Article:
If your serve is a weapon, don't feel rushed in your warmup serves. Half a dozen second serves followed by half a dozen first serves should be a minimum serving warm up for you.

xFullCourtTenniSx
01-08-2010, 12:33 AM
It literally looks like the ball is motionless in the air

Then rip two into the opposite corners for a winner.

crash1929
01-10-2010, 08:24 PM
answer to op: if your prepared: KILL IT

Zachol82
01-10-2010, 08:47 PM
When hitting with people who have heavy pace, I take my swing and the timing is fine. Once or twice a week I play this guy who is very consistent and he hits these mid-court or deeper balls waist high with some pace but just not as much pace as I'm used to. It literally looks like the ball is motionless in the air and then I have to adjust my footwork forward and I lose my timing. I have to tell myself to keep my form and don't just hit a winner because it's slow. It's deep so I try to hit heavy topspin back deep into a corner.

It takes me the (10 minute) warm up plus 4 to 5 games into the match before I can get the timing down. I was just wondering on if anyone had any tips on how to warm up faster and improve timing a slower type ball.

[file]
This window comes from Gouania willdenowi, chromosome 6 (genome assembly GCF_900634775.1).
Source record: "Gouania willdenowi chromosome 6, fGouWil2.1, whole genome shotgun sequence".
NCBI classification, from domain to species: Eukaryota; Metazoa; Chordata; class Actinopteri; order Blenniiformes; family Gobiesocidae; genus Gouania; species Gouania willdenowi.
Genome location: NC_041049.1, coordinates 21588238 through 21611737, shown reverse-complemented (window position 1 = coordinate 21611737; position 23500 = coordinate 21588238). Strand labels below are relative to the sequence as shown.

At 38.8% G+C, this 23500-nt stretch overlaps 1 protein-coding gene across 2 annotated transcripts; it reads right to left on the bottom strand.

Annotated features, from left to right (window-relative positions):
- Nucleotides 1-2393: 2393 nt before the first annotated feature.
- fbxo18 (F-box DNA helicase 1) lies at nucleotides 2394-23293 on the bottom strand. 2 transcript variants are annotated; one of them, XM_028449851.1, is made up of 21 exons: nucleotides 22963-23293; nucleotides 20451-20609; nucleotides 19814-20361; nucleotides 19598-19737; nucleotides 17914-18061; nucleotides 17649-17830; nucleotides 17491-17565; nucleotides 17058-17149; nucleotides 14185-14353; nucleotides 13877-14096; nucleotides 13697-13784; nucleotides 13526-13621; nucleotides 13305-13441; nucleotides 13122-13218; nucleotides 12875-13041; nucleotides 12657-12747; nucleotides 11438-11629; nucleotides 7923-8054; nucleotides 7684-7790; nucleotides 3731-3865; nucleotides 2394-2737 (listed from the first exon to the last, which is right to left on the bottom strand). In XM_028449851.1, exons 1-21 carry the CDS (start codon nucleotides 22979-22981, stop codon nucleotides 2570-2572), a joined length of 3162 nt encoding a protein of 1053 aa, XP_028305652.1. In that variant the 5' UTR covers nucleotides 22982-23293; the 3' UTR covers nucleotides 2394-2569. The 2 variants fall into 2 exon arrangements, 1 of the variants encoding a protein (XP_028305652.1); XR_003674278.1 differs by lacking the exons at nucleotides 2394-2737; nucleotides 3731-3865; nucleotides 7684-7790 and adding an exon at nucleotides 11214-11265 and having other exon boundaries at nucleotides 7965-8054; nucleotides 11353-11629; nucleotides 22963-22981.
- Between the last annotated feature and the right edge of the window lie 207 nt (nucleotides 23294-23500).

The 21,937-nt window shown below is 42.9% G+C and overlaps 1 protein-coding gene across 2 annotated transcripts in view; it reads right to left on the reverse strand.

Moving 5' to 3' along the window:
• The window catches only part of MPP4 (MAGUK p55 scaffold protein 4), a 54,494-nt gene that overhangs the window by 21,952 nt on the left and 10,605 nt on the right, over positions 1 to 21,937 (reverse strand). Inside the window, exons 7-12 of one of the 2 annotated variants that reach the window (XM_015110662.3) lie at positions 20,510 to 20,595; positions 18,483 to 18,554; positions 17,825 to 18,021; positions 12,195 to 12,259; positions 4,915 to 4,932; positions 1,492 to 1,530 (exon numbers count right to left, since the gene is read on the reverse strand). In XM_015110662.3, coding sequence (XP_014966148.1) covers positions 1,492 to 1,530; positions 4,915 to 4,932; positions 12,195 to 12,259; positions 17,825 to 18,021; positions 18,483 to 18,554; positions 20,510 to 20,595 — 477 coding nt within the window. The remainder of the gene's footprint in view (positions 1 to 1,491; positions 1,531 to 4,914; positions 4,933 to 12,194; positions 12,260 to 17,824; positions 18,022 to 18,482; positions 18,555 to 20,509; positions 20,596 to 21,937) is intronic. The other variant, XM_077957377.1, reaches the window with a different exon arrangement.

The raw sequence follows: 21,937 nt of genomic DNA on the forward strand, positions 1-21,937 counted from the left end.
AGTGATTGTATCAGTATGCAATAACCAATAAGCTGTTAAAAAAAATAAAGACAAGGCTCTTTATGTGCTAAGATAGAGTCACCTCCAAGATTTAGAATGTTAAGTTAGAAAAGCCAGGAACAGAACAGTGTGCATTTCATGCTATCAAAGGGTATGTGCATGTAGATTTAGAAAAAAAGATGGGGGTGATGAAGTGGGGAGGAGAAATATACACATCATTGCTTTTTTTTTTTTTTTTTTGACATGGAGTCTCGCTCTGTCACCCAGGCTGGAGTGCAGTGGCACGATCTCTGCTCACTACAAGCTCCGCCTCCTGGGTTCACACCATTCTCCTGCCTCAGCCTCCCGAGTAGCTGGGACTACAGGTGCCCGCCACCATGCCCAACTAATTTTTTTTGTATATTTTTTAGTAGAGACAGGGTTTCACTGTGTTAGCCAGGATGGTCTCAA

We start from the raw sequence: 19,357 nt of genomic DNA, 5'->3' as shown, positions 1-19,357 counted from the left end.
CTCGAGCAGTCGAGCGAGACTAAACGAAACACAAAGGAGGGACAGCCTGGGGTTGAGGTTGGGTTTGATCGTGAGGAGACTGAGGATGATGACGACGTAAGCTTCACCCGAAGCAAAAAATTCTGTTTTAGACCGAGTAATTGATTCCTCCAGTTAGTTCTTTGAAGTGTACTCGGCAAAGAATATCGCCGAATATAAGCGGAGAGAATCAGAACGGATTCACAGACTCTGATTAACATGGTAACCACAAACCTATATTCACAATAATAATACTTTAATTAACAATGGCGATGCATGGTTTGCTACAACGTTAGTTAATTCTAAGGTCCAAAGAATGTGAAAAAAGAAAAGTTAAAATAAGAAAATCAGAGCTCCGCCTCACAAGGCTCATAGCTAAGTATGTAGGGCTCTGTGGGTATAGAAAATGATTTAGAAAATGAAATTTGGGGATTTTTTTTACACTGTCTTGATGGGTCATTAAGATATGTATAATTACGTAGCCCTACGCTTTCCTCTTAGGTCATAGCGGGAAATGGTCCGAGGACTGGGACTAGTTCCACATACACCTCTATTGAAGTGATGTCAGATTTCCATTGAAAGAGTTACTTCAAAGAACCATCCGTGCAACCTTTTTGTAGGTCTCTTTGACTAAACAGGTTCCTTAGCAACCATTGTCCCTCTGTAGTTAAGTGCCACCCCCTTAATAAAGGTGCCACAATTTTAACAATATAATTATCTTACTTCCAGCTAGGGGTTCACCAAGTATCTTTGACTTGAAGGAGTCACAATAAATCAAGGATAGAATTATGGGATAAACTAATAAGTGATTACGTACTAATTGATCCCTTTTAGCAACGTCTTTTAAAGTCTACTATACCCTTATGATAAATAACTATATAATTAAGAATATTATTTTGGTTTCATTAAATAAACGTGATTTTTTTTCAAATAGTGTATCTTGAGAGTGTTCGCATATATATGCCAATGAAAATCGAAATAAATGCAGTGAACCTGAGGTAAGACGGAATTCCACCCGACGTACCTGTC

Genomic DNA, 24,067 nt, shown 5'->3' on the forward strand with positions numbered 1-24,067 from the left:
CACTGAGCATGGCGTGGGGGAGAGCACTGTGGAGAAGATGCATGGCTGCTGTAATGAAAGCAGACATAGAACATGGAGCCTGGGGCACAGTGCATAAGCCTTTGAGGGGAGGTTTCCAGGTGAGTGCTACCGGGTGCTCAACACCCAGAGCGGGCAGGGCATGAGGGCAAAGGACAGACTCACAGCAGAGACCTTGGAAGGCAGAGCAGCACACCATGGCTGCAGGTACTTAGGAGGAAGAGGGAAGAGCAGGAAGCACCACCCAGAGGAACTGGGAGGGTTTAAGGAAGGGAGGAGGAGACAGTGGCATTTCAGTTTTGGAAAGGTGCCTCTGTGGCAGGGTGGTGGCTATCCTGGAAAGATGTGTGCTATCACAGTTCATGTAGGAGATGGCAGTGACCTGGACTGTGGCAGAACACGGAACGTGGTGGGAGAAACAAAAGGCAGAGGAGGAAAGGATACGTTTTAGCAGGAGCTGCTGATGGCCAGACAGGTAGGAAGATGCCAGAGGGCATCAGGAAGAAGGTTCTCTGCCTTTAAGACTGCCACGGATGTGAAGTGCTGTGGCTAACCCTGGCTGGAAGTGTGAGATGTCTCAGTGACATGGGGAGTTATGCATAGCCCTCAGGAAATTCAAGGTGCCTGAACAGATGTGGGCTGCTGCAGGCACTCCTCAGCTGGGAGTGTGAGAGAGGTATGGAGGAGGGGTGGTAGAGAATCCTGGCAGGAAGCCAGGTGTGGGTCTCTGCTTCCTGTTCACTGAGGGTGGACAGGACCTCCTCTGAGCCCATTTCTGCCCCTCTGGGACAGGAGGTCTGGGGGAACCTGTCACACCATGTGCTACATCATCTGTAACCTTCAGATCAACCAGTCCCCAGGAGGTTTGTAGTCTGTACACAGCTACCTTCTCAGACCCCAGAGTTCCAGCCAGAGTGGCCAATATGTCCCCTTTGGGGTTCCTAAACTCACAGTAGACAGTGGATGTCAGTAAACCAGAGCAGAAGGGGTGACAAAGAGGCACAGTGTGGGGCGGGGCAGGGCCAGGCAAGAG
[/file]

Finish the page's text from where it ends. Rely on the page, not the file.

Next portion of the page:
fyi, I live in a small town in Canada and there are only a couple courts available and we are limited to 1 hour of play per day. I don't have a wall to play against either since it's freezing outside.

Thanks in advance.

If your opponent's game consists of just slow shots like this, the best thing to do is just to go up and volley it away.

However...

To warm-up fast, I first start with some quick, knee-high jog in one spot. I then proceed to a modified version of your classic jumping jacks, which I'm not sure what it's called at the moment...but all you do is complete the entire repetition right as you hit the ground again, instead of splitting it up to 2 different jumps. You should end up in the neutral standing position when your feet touches the ground again.

As for slow balls, just keep your eyes and mind on it at all times and hit it when the bounce is at its apex. Better yet, slower balls are perfect for on the rise shots, since they're slow enough for you to time on the rise shots correctly AND on the rise shots will generate a lot of pace without you having to swing hard at it with all your strength.